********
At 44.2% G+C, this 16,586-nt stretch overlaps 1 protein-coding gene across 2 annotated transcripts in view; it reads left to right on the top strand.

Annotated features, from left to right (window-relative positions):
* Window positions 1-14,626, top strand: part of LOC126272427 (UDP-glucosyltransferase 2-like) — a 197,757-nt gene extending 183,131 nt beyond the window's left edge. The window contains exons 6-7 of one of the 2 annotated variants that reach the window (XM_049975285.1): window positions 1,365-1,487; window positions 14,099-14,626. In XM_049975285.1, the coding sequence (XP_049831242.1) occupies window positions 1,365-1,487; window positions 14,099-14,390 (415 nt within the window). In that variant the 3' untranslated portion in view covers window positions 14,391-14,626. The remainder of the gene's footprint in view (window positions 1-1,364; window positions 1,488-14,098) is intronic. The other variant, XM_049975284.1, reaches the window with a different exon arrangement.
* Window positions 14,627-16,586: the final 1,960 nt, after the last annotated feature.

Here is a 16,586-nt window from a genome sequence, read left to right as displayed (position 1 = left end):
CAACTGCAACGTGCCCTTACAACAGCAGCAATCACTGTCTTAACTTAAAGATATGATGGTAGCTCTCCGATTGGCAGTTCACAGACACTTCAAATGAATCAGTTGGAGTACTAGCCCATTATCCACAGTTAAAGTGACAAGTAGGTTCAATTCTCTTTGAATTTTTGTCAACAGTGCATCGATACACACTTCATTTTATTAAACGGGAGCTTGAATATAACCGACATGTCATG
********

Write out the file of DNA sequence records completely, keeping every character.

At 44.2% G+C, this 16,586-nt stretch overlaps 1 protein-coding gene across 2 annotated transcripts in view; it reads left to right on the top strand.

Annotated features, from left to right (window-relative positions):
* Window positions 1-14,626, top strand: part of LOC126272427 (UDP-glucosyltransferase 2-like) — a 197,757-nt gene extending 183,131 nt beyond the window's left edge. The window contains exons 6-7 of one of the 2 annotated variants that reach the window (XM_049975285.1): window positions 1,365-1,487; window positions 14,099-14,626. In XM_049975285.1, the coding sequence (XP_049831242.1) occupies window positions 1,365-1,487; window positions 14,099-14,390 (415 nt within the window). In that variant the 3' untranslated portion in view covers window positions 14,391-14,626. The remainder of the gene's footprint in view (window positions 1-1,364; window positions 1,488-14,098) is intronic. The other variant, XM_049975284.1, reaches the window with a different exon arrangement.
* Window positions 14,627-16,586: the final 1,960 nt, after the last annotated feature.

Here is a 16,586-nt window from a genome sequence, read left to right as displayed (position 1 = left end):
CAACTGCAACGTGCCCTTACAACAGCAGCAATCACTGTCTTAACTTAAAGATATGATGGTAGCTCTCCGATTGGCAGTTCACAGACACTTCAAATGAATCAGTTGGAGTACTAGCCCATTATCCACAGTTAAAGTGACAAGTAGGTTCAATTCTCTTTGAATTTTTGTCAACAGTGCATCGATACACACTTCATTTTATTAAACGGGAGCTTGAATATAACCGACATGTCATG